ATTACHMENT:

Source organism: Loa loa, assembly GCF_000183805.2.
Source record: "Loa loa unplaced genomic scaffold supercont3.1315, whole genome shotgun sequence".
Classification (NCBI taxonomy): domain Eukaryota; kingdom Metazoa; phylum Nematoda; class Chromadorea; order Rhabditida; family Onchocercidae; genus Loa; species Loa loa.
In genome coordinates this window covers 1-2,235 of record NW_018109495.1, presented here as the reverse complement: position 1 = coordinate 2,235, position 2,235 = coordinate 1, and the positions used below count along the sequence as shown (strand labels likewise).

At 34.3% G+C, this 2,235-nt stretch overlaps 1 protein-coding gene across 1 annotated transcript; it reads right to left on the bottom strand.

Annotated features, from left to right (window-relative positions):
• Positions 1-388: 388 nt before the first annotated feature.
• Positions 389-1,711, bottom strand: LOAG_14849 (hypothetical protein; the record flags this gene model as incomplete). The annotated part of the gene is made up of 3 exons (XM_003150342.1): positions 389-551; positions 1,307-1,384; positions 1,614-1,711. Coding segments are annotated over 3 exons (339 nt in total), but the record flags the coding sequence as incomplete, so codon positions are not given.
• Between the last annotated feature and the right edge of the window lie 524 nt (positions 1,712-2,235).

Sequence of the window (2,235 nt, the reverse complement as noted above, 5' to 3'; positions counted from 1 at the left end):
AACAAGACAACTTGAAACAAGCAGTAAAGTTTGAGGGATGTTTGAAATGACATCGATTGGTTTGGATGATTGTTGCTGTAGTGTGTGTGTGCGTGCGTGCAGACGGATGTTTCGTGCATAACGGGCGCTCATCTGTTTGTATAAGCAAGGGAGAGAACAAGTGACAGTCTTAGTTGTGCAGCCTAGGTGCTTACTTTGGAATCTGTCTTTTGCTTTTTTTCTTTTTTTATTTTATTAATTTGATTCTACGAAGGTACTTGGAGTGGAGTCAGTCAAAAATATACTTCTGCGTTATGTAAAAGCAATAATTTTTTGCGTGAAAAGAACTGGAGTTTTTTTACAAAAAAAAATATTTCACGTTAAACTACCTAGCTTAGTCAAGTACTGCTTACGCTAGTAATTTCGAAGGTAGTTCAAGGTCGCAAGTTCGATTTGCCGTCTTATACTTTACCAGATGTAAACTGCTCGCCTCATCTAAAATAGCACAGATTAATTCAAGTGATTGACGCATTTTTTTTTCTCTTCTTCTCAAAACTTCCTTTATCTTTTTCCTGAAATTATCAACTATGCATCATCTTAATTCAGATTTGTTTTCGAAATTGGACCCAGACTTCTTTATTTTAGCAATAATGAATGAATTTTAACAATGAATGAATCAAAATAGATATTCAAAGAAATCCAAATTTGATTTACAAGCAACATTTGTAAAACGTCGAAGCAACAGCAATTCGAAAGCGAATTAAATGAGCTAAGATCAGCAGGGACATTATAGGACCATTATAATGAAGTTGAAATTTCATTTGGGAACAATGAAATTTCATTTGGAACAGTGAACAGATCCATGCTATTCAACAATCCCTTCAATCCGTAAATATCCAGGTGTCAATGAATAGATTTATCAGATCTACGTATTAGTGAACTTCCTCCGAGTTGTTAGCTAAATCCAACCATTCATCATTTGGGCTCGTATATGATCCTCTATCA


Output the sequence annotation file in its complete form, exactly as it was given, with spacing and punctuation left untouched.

Source organism: Loa loa, assembly GCF_000183805.2.
Source record: "Loa loa unplaced genomic scaffold supercont3.1315, whole genome shotgun sequence".
Classification (NCBI taxonomy): domain Eukaryota; kingdom Metazoa; phylum Nematoda; class Chromadorea; order Rhabditida; family Onchocercidae; genus Loa; species Loa loa.
In genome coordinates this window covers 1-2,235 of record NW_018109495.1, presented here as the reverse complement: position 1 = coordinate 2,235, position 2,235 = coordinate 1, and the positions used below count along the sequence as shown (strand labels likewise).

At 34.3% G+C, this 2,235-nt stretch overlaps 1 protein-coding gene across 1 annotated transcript; it reads right to left on the bottom strand.

Annotated features, from left to right (window-relative positions):
• Positions 1-388: 388 nt before the first annotated feature.
• Positions 389-1,711, bottom strand: LOAG_14849 (hypothetical protein; the record flags this gene model as incomplete). The annotated part of the gene is made up of 3 exons (XM_003150342.1): positions 389-551; positions 1,307-1,384; positions 1,614-1,711. Coding segments are annotated over 3 exons (339 nt in total), but the record flags the coding sequence as incomplete, so codon positions are not given.
• Between the last annotated feature and the right edge of the window lie 524 nt (positions 1,712-2,235).

Sequence of the window (2,235 nt, the reverse complement as noted above, 5' to 3'; positions counted from 1 at the left end):
AACAAGACAACTTGAAACAAGCAGTAAAGTTTGAGGGATGTTTGAAATGACATCGATTGGTTTGGATGATTGTTGCTGTAGTGTGTGTGTGCGTGCGTGCAGACGGATGTTTCGTGCATAACGGGCGCTCATCTGTTTGTATAAGCAAGGGAGAGAACAAGTGACAGTCTTAGTTGTGCAGCCTAGGTGCTTACTTTGGAATCTGTCTTTTGCTTTTTTTCTTTTTTTATTTTATTAATTTGATTCTACGAAGGTACTTGGAGTGGAGTCAGTCAAAAATATACTTCTGCGTTATGTAAAAGCAATAATTTTTTGCGTGAAAAGAACTGGAGTTTTTTTACAAAAAAAAATATTTCACGTTAAACTACCTAGCTTAGTCAAGTACTGCTTACGCTAGTAATTTCGAAGGTAGTTCAAGGTCGCAAGTTCGATTTGCCGTCTTATACTTTACCAGATGTAAACTGCTCGCCTCATCTAAAATAGCACAGATTAATTCAAGTGATTGACGCATTTTTTTTTCTCTTCTTCTCAAAACTTCCTTTATCTTTTTCCTGAAATTATCAACTATGCATCATCTTAATTCAGATTTGTTTTCGAAATTGGACCCAGACTTCTTTATTTTAGCAATAATGAATGAATTTTAACAATGAATGAATCAAAATAGATATTCAAAGAAATCCAAATTTGATTTACAAGCAACATTTGTAAAACGTCGAAGCAACAGCAATTCGAAAGCGAATTAAATGAGCTAAGATCAGCAGGGACATTATAGGACCATTATAATGAAGTTGAAATTTCATTTGGGAACAATGAAATTTCATTTGGAACAGTGAACAGATCCATGCTATTCAACAATCCCTTCAATCCGTAAATATCCAGGTGTCAATGAATAGATTTATCAGATCTACGTATTAGTGAACTTCCTCCGAGTTGTTAGCTAAATCCAACCATTCATCATTTGGGCTCGTATATGATCCTCTATCA